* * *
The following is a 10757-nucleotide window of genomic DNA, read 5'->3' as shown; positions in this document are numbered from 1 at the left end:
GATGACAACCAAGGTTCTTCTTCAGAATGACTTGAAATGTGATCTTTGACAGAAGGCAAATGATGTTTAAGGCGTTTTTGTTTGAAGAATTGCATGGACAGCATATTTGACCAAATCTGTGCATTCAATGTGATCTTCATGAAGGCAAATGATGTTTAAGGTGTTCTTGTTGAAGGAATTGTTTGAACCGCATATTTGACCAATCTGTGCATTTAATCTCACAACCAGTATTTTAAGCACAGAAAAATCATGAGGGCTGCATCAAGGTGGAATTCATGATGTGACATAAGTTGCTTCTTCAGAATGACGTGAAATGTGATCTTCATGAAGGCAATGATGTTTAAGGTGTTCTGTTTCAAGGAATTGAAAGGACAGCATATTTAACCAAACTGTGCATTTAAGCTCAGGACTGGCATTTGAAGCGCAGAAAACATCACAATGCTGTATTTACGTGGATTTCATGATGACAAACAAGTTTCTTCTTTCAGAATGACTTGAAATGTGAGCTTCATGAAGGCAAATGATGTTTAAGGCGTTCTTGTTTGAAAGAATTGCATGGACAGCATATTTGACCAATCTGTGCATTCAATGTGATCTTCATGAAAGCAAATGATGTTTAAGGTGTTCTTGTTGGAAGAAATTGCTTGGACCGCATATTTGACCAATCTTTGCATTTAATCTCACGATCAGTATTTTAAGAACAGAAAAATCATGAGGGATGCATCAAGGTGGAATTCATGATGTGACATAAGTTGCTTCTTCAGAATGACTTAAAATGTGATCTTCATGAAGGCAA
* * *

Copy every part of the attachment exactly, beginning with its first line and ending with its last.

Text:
The following is a 10757-nucleotide window of genomic DNA, read 5'->3' as shown; positions in this document are numbered from 1 at the left end:
GATGACAACCAAGGTTCTTCTTCAGAATGACTTGAAATGTGATCTTTGACAGAAGGCAAATGATGTTTAAGGCGTTTTTGTTTGAAGAATTGCATGGACAGCATATTTGACCAAATCTGTGCATTCAATGTGATCTTCATGAAGGCAAATGATGTTTAAGGTGTTCTTGTTGAAGGAATTGTTTGAACCGCATATTTGACCAATCTGTGCATTTAATCTCACAACCAGTATTTTAAGCACAGAAAAATCATGAGGGCTGCATCAAGGTGGAATTCATGATGTGACATAAGTTGCTTCTTCAGAATGACGTGAAATGTGATCTTCATGAAGGCAATGATGTTTAAGGTGTTCTGTTTCAAGGAATTGAAAGGACAGCATATTTAACCAAACTGTGCATTTAAGCTCAGGACTGGCATTTGAAGCGCAGAAAACATCACAATGCTGTATTTACGTGGATTTCATGATGACAAACAAGTTTCTTCTTTCAGAATGACTTGAAATGTGAGCTTCATGAAGGCAAATGATGTTTAAGGCGTTCTTGTTTGAAAGAATTGCATGGACAGCATATTTGACCAATCTGTGCATTCAATGTGATCTTCATGAAAGCAAATGATGTTTAAGGTGTTCTTGTTGGAAGAAATTGCTTGGACCGCATATTTGACCAATCTTTGCATTTAATCTCACGATCAGTATTTTAAGAACAGAAAAATCATGAGGGATGCATCAAGGTGGAATTCATGATGTGACATAAGTTGCTTCTTCAGAATGACTTAAAATGTGATCTTCATGAAGGCAA